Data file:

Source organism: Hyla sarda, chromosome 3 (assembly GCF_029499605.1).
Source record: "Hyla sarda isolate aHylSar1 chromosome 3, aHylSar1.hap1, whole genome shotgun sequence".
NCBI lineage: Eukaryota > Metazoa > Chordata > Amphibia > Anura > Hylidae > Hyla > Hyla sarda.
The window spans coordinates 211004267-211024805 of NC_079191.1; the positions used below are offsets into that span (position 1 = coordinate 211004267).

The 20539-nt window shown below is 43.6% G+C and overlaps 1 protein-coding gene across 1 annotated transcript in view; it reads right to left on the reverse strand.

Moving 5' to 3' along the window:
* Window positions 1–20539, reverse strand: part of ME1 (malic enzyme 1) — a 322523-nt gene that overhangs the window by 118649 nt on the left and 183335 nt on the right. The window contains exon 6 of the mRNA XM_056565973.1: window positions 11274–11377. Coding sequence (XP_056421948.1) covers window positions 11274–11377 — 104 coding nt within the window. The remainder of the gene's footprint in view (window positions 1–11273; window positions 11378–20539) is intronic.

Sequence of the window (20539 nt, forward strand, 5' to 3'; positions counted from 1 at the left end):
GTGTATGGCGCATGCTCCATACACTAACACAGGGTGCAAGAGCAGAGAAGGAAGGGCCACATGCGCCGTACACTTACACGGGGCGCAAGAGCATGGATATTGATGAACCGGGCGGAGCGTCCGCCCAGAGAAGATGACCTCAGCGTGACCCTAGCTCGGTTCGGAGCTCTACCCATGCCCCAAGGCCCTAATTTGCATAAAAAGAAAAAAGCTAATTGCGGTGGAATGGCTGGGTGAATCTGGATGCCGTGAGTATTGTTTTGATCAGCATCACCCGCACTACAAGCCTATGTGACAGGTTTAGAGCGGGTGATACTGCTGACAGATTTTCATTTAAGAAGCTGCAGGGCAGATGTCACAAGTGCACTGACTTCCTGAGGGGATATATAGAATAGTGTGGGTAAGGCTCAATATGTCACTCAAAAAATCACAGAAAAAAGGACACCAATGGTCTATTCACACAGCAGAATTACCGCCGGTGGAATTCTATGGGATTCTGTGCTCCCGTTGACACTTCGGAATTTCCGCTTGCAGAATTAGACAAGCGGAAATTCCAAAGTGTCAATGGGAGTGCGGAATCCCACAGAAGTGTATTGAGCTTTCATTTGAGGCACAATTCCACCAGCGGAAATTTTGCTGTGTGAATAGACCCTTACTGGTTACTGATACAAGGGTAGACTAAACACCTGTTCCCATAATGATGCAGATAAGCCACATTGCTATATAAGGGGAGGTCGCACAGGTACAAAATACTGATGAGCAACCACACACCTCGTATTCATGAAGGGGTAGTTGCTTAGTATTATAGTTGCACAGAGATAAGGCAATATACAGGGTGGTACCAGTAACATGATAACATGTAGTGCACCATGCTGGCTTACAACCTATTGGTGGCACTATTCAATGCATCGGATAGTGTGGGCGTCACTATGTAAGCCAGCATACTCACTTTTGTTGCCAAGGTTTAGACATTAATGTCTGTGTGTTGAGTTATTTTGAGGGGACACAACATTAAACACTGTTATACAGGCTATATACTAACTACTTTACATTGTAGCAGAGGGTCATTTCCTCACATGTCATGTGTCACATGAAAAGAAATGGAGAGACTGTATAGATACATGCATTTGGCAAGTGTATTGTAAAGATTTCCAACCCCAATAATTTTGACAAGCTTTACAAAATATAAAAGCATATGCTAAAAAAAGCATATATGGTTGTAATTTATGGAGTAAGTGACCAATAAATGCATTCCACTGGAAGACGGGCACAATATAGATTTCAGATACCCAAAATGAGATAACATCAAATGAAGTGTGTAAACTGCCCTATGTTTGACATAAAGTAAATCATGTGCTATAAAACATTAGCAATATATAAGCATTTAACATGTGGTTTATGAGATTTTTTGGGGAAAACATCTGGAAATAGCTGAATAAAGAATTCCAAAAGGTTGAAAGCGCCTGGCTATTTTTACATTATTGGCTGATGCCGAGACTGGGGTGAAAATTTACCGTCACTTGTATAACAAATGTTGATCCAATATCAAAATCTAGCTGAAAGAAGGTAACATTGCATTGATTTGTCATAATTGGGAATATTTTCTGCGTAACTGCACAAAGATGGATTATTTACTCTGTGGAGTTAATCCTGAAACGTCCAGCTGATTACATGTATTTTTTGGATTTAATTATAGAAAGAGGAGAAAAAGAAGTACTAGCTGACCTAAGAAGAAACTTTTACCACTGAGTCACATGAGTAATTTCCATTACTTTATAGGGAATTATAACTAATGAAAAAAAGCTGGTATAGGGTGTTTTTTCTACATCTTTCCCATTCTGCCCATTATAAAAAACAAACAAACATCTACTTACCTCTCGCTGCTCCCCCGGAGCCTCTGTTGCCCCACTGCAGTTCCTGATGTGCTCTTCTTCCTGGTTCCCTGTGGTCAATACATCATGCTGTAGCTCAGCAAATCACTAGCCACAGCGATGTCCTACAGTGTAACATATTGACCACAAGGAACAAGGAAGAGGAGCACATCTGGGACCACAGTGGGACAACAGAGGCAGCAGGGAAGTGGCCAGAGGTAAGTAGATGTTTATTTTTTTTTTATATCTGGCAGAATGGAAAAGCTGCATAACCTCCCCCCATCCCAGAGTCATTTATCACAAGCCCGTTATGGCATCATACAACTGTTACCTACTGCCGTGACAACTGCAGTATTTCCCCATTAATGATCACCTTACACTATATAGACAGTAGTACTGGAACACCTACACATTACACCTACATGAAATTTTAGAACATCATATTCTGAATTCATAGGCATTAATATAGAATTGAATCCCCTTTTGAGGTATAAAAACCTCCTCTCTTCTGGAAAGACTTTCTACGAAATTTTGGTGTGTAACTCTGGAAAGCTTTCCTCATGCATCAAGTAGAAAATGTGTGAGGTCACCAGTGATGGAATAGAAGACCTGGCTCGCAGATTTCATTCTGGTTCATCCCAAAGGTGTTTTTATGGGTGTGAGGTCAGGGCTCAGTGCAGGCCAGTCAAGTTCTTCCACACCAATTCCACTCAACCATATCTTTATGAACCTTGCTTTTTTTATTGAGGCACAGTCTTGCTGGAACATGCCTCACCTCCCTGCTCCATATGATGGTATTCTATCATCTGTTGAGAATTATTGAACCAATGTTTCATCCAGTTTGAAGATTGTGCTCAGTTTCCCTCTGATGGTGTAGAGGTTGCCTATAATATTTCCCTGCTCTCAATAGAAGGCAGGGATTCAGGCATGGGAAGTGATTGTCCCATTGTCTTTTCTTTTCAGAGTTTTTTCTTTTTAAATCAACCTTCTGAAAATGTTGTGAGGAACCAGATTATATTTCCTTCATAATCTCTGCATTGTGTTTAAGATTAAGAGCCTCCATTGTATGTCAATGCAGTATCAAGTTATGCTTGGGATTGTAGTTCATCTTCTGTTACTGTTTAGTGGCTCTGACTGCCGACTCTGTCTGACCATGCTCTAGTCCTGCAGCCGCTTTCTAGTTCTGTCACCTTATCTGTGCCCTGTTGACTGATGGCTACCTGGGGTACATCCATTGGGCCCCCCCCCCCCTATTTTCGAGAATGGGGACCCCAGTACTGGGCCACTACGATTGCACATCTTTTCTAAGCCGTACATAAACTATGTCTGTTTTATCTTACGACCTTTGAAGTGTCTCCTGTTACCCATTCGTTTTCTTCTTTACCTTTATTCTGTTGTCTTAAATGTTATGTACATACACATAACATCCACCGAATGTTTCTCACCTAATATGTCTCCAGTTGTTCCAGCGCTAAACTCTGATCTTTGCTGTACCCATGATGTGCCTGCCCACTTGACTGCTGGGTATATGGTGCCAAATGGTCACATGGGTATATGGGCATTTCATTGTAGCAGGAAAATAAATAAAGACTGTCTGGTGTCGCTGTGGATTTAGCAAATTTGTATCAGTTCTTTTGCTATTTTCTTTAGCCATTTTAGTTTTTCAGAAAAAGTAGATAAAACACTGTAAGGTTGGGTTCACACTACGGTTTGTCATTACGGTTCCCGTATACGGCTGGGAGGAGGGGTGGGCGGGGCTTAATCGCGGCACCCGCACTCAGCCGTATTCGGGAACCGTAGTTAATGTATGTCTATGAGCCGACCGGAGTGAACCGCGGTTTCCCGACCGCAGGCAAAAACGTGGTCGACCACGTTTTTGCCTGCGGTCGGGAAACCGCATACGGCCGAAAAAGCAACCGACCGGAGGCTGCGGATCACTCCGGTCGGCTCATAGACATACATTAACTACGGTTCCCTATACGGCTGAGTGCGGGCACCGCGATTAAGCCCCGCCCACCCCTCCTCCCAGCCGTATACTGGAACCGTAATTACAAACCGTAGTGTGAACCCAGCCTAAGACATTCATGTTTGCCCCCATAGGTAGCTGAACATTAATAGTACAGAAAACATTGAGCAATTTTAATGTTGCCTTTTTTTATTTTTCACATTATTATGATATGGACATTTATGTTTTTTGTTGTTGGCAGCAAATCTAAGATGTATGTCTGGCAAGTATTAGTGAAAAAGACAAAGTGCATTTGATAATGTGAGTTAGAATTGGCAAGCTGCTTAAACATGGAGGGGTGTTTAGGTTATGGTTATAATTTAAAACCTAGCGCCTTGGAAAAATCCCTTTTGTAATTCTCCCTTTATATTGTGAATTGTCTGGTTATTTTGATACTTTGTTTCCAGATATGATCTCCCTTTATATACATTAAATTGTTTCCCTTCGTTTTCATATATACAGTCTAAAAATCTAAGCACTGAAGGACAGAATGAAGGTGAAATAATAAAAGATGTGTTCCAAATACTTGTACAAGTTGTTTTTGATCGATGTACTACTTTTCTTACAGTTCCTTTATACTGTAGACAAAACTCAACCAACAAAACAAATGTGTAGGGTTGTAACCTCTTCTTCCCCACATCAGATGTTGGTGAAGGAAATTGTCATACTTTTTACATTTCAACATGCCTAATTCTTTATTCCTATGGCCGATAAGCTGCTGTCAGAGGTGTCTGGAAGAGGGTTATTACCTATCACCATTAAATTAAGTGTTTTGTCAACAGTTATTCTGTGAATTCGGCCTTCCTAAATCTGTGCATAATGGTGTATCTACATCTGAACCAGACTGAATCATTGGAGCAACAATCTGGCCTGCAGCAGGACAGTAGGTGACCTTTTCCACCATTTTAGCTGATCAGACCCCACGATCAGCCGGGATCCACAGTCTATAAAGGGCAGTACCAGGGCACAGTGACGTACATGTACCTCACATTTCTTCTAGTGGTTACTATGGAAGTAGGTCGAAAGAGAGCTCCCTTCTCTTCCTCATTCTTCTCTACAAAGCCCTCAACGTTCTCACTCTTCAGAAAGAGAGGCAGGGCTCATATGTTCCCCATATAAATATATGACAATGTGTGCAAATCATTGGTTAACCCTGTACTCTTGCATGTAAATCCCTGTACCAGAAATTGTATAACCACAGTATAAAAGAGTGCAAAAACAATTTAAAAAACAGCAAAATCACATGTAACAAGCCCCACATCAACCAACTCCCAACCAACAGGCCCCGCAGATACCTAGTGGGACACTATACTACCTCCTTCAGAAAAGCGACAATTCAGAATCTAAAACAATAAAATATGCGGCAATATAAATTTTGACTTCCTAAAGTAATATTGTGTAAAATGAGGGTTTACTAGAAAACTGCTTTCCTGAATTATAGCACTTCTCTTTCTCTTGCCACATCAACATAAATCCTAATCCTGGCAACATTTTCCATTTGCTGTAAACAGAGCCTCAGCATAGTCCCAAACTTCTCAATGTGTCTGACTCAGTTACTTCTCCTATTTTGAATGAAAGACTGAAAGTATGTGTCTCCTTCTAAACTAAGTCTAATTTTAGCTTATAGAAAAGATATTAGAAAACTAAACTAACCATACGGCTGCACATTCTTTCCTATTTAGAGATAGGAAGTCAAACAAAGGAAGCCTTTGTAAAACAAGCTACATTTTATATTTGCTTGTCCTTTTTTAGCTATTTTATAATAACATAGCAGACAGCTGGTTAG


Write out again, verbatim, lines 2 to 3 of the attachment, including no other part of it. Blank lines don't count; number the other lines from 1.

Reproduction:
Source record: "Hyla sarda isolate aHylSar1 chromosome 3, aHylSar1.hap1, whole genome shotgun sequence".
NCBI lineage: Eukaryota > Metazoa > Chordata > Amphibia > Anura > Hylidae > Hyla > Hyla sarda.